Laparoscopic Gallbladder Surgery

The Normal Gallbladder

The gallbladder is a small, sac like, pear shaped organ. It sits under the liver in the upper right part of the abdomen. The liver produces a substance called bile, a fluid that breaks down fats in foods to aid in digestion, Some of this bile is stored in the gallbladder. The gallbladder concentrates the bile by removing the excess water. Hormones in your body signal the gallbladder to start doing its job after eating a fatty meal. The function of the gallbladder is then to aid in digestion by squeezing bile into the small intestine through the cystic duct to break down the fat. If a diseased gallbladder is removed, the liver still produces bile to aid in digestion.

Gallstones: The Most Common Gallbladder Problem

Sometimes there may be too much or too little of the bile or other liquid chemicals inside the gallbladder. When this happens, some of the chemicals start to crystallize (forming solid stones) called gallstones. If the stones stay in the gallbladder, they may irritate the gallbladder wall or they may be silent and not cause problems. But if they start to move into the ducts they will block them and this can cause the bile to back up. You may feel symptoms of heartburn or may want to vomit. This blockage may also lead to pain, nausea, jaundice, infections, or diseases of the liver. It may also lead to pancreatiiis (an inflamed pancreas).

Medical History And Physical Exam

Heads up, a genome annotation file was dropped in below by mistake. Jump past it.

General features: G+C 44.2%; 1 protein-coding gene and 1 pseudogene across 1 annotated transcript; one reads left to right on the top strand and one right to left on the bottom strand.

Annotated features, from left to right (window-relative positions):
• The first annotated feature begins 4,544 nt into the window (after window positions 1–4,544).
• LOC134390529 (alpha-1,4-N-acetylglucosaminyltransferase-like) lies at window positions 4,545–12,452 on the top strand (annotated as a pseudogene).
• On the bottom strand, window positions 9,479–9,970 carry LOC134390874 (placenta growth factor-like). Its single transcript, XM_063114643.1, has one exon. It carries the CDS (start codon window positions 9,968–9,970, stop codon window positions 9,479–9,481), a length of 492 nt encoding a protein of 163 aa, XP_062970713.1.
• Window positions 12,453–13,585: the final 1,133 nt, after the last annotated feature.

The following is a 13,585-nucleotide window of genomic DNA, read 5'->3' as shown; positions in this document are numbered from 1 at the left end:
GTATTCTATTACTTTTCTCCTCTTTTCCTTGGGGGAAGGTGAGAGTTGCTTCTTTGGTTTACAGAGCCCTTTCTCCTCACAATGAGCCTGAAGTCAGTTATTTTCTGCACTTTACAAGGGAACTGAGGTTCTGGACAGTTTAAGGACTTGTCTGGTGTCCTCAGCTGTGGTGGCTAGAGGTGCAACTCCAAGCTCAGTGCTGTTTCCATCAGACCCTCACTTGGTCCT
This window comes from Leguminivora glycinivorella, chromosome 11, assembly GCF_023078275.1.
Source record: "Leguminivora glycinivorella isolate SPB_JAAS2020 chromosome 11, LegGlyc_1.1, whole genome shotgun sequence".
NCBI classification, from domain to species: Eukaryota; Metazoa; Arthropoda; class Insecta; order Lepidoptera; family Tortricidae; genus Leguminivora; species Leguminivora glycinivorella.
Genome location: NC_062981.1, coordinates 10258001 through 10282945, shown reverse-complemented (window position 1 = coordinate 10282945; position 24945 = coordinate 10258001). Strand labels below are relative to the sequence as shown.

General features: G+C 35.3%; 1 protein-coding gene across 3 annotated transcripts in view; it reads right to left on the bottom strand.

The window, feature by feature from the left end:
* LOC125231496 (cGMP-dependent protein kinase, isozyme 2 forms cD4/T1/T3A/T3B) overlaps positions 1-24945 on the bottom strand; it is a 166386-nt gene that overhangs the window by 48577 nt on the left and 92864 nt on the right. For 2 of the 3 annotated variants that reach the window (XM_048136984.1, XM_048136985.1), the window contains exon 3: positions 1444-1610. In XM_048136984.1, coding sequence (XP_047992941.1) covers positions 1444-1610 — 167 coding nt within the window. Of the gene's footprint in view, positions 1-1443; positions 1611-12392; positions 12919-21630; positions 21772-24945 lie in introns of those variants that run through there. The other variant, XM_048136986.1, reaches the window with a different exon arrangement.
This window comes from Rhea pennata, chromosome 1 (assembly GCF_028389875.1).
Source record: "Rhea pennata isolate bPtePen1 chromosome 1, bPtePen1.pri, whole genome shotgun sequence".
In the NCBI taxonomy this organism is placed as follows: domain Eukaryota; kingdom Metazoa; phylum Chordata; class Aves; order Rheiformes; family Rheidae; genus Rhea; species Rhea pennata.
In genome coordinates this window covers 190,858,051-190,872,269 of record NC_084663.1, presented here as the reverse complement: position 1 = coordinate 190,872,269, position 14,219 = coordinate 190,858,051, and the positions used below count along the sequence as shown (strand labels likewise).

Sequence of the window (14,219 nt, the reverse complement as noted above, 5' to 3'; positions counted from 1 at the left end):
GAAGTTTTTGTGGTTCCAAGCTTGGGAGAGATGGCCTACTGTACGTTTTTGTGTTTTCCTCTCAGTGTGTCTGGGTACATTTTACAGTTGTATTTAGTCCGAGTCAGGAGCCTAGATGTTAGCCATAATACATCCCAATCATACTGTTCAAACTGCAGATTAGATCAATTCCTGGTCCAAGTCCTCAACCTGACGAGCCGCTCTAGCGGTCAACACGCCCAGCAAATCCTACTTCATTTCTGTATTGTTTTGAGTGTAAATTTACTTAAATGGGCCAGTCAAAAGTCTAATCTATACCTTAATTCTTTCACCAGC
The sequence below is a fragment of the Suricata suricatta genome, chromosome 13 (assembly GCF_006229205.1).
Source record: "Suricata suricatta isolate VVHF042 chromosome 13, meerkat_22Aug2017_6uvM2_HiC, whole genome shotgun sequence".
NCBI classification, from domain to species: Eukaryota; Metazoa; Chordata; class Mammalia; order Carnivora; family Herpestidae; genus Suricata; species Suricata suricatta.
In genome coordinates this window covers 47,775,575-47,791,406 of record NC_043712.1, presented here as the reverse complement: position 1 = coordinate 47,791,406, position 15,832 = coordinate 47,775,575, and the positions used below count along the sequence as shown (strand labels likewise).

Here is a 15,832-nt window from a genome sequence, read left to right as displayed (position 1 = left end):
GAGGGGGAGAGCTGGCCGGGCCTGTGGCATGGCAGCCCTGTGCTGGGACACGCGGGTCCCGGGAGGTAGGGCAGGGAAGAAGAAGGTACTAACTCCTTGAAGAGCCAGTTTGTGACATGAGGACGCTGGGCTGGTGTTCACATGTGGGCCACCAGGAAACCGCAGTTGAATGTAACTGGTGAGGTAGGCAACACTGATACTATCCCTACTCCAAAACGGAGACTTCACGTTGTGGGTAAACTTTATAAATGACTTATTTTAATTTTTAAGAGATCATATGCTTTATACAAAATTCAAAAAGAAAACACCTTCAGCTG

Your doctor will ask you about your symptoms, health problems, and other factors that may point to gallbladder disease. You will also have a physical exam. This will help your doctor rule out other causes for your pain.

The Cause Of Your Pain

Gallbladder problems can cause many distressing symptoms. You may have felt severe stomach pain, shoulder pain, back pain, pain under your breastbone, heartburn, or an upset stomach. Symptoms may have started sometime after a meal. This may have been the first attack or you may have had other attacks in the past. Your doctor may be saying your pain is due to gallstones. These are linked to a diseased gallbladder. Because your symptoms are likely to worsen if not treated, you should start thinking of your options for relieving your pain.

Who Develops Gallbladder Problems

No one knows for sure why some people have gallbladder problems. These problems may be related to how the body handles cholesterol. Or problems may result from an infected gallbladder.
  • Women in their 40's
  • Women who have been pregnant
  • Men and Women who are overweight. (Also people who lose weight too quickly may increase the risk of forming gallstones.)
  • Parents, siblings, and children of people with a history of gallbladder problems.

Certain Foods Can Make Your Problems Worse

If you have gallbladder problems, it is best to avoid fatty or spicy foods. Eating these types may trigger pain or other symptoms. So before your gallbladder problems are treated, stay away from fried foods, high-fat dairy products, oils and spicy meals.

During Laparoscopic Surgery

First, you are given an anesthetic and medication through an IV tube. Your abdomen is then inflated with carbon dioxide gas. This helps your doctor to see and move instruments inside your body. The gas is removed at the end of the surgery.


During surgery a cholangiogram (a special type of x-ray) may be taken of your bile duct. The x-ray may reveal stones in the duct. Stones may be removed at this time or during the ERCP.